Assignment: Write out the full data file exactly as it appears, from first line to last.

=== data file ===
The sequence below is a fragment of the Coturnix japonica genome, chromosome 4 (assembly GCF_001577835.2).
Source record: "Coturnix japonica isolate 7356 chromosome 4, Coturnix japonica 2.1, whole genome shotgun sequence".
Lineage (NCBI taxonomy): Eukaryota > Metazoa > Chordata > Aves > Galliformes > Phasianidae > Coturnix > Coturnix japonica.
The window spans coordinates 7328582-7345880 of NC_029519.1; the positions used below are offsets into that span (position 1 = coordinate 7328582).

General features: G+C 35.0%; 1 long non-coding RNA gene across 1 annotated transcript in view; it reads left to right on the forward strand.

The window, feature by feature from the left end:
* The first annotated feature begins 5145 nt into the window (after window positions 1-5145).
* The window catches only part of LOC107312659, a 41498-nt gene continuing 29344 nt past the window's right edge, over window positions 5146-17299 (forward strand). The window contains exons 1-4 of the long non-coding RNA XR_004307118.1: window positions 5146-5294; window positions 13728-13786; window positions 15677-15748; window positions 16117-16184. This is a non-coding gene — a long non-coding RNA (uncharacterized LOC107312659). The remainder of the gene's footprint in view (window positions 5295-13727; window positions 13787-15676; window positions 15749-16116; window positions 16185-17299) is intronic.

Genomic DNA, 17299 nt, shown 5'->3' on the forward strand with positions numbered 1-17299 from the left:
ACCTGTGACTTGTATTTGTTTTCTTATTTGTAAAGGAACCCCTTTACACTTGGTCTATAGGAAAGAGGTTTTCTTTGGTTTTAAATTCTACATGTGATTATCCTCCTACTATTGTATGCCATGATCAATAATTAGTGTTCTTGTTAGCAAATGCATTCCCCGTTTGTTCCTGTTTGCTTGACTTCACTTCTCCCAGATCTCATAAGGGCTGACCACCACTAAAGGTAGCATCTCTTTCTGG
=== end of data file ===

The sequence below is a fragment of the Coturnix japonica genome, chromosome 4 (assembly GCF_001577835.2).
Source record: "Coturnix japonica isolate 7356 chromosome 4, Coturnix japonica 2.1, whole genome shotgun sequence".
Lineage (NCBI taxonomy): Eukaryota > Metazoa > Chordata > Aves > Galliformes > Phasianidae > Coturnix > Coturnix japonica.
The window spans coordinates 7328582-7345880 of NC_029519.1; the positions used below are offsets into that span (position 1 = coordinate 7328582).

General features: G+C 35.0%; 1 long non-coding RNA gene across 1 annotated transcript in view; it reads left to right on the forward strand.

The window, feature by feature from the left end:
* The first annotated feature begins 5145 nt into the window (after window positions 1-5145).
* The window catches only part of LOC107312659, a 41498-nt gene continuing 29344 nt past the window's right edge, over window positions 5146-17299 (forward strand). The window contains exons 1-4 of the long non-coding RNA XR_004307118.1: window positions 5146-5294; window positions 13728-13786; window positions 15677-15748; window positions 16117-16184. This is a non-coding gene — a long non-coding RNA (uncharacterized LOC107312659). The remainder of the gene's footprint in view (window positions 5295-13727; window positions 13787-15676; window positions 15749-16116; window positions 16185-17299) is intronic.

Genomic DNA, 17299 nt, shown 5'->3' on the forward strand with positions numbered 1-17299 from the left:
ACCTGTGACTTGTATTTGTTTTCTTATTTGTAAAGGAACCCCTTTACACTTGGTCTATAGGAAAGAGGTTTTCTTTGGTTTTAAATTCTACATGTGATTATCCTCCTACTATTGTATGCCATGATCAATAATTAGTGTTCTTGTTAGCAAATGCATTCCCCGTTTGTTCCTGTTTGCTTGACTTCACTTCTCCCAGATCTCATAAGGGCTGACCACCACTAAAGGTAGCATCTCTTTCTGG